Dr. Stahl's report concluded Plaintiff was suffering from dysthymia, or low-grade depression, as well as "mixed personality disorder with schizoidal and passive aggressive features" at the time of the examination and that Plaintiff had previously experienced a major depressive episode brought on by his divorce which was then in remission. Dr. Stahl concluded Plaintiff was temporarily totally disabled at the very least from November of 1990 until the time of my final evaluation on September 25, 1991. Dating the exact onset of his temporary total disability is difficult because of the impossibility of getting reliable information from Mr. Kelly. In the absence of better information, I would tend to rely on Dr. Gold's assessment and date the onset of total disability to be 1986, when Mr. Kelly stopped working. Dating the recovery of total disability with return to the baseline state of partial long standing disability is clearer. Mr. Kelly was already recovering notably from his major depression at the time of his first interview with me in May, 1991, but was still temporarily totally disabled. By the time of his final interview, Mr. Kelly was no longer totally disabled.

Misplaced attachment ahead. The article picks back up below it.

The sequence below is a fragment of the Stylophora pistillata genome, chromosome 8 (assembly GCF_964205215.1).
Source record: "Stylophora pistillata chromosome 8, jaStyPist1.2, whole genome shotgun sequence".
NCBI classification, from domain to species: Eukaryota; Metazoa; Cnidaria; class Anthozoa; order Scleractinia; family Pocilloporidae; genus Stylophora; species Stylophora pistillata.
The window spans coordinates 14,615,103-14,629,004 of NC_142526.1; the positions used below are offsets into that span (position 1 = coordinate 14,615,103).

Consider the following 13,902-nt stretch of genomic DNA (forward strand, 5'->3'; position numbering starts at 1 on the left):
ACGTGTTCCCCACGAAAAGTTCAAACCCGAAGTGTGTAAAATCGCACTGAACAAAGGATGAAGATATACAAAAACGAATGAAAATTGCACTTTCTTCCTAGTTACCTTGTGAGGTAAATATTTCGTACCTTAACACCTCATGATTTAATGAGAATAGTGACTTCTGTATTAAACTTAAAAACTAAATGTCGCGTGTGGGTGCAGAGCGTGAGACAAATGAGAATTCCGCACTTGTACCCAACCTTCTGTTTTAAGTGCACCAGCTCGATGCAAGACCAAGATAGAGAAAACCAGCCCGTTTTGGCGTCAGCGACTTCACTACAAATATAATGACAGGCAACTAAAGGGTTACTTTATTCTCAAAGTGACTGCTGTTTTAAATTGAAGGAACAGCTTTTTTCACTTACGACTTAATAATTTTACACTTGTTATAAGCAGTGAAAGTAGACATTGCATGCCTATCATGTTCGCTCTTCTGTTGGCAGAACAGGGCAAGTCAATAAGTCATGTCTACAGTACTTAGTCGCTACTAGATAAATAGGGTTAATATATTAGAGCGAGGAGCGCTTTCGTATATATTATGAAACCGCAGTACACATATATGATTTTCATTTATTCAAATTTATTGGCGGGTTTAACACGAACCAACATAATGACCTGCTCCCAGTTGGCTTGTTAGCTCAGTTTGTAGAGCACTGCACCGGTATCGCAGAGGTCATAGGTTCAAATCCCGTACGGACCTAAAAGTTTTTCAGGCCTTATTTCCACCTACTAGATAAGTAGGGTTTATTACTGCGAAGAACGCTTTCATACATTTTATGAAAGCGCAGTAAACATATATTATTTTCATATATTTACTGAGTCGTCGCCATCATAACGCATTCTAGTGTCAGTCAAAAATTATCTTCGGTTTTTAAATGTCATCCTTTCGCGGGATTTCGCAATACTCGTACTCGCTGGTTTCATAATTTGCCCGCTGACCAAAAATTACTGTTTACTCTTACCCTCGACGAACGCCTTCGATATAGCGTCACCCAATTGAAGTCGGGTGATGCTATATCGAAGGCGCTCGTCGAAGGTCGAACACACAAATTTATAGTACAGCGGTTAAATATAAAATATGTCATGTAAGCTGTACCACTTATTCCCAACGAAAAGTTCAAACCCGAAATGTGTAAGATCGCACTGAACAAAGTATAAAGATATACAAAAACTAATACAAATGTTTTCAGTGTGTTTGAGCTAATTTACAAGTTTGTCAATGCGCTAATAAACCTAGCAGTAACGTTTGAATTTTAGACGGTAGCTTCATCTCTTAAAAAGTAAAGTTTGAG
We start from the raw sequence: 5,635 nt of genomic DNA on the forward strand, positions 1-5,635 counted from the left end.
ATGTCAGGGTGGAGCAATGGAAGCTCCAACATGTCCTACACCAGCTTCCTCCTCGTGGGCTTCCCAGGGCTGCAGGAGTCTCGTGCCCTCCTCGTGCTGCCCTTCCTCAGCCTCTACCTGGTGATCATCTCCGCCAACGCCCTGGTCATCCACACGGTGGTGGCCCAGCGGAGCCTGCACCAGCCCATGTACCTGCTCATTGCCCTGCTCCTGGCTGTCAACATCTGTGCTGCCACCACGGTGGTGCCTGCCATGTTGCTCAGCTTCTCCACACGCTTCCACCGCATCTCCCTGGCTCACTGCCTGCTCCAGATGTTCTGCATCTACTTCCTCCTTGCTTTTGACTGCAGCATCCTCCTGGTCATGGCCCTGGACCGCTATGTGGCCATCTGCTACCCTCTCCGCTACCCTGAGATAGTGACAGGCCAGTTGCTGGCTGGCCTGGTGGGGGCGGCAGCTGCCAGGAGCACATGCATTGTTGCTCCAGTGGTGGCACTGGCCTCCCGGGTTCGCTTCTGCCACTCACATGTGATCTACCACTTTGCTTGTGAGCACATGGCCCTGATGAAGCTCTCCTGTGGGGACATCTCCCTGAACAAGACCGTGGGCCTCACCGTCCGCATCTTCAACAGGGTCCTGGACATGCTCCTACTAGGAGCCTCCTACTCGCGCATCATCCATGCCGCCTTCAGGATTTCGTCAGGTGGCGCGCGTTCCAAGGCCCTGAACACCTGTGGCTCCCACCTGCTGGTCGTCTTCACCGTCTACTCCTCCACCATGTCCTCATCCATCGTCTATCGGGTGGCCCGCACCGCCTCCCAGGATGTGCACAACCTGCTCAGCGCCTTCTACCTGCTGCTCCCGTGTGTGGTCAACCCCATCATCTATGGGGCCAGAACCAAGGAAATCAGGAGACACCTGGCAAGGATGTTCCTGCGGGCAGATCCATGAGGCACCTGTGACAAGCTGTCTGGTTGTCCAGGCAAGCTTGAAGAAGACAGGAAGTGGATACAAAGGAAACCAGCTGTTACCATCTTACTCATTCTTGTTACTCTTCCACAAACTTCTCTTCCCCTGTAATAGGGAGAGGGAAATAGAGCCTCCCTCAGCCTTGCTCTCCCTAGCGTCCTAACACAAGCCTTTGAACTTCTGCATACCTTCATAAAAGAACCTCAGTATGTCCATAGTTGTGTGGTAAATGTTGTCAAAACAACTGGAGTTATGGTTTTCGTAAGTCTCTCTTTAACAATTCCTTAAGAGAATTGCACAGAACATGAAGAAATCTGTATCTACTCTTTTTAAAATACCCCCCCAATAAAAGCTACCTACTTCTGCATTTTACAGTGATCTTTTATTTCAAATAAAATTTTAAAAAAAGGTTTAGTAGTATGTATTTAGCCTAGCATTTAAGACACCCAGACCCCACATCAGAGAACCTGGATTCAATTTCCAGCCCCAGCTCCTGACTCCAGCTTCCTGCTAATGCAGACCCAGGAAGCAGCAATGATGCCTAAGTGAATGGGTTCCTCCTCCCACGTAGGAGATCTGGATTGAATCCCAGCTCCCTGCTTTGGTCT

Mr. Kelly is currently able to perform the substantial and material duties of his usual occupation. However, he has no interest in doing so. In fact, hearing this opinion that he is able to work again will undoubtedly anger Mr. Kelly and could precipitate various hostile acts towards various parties including himself. Mr. Kelly has made vague references to shooting himself if he does not get his own way, which is to continue totally disabled indefinitely. Such implicit threats, however, do not change the objective assessment of temporary total disability, which are from 1986 to September 1991.Id. at 76-78.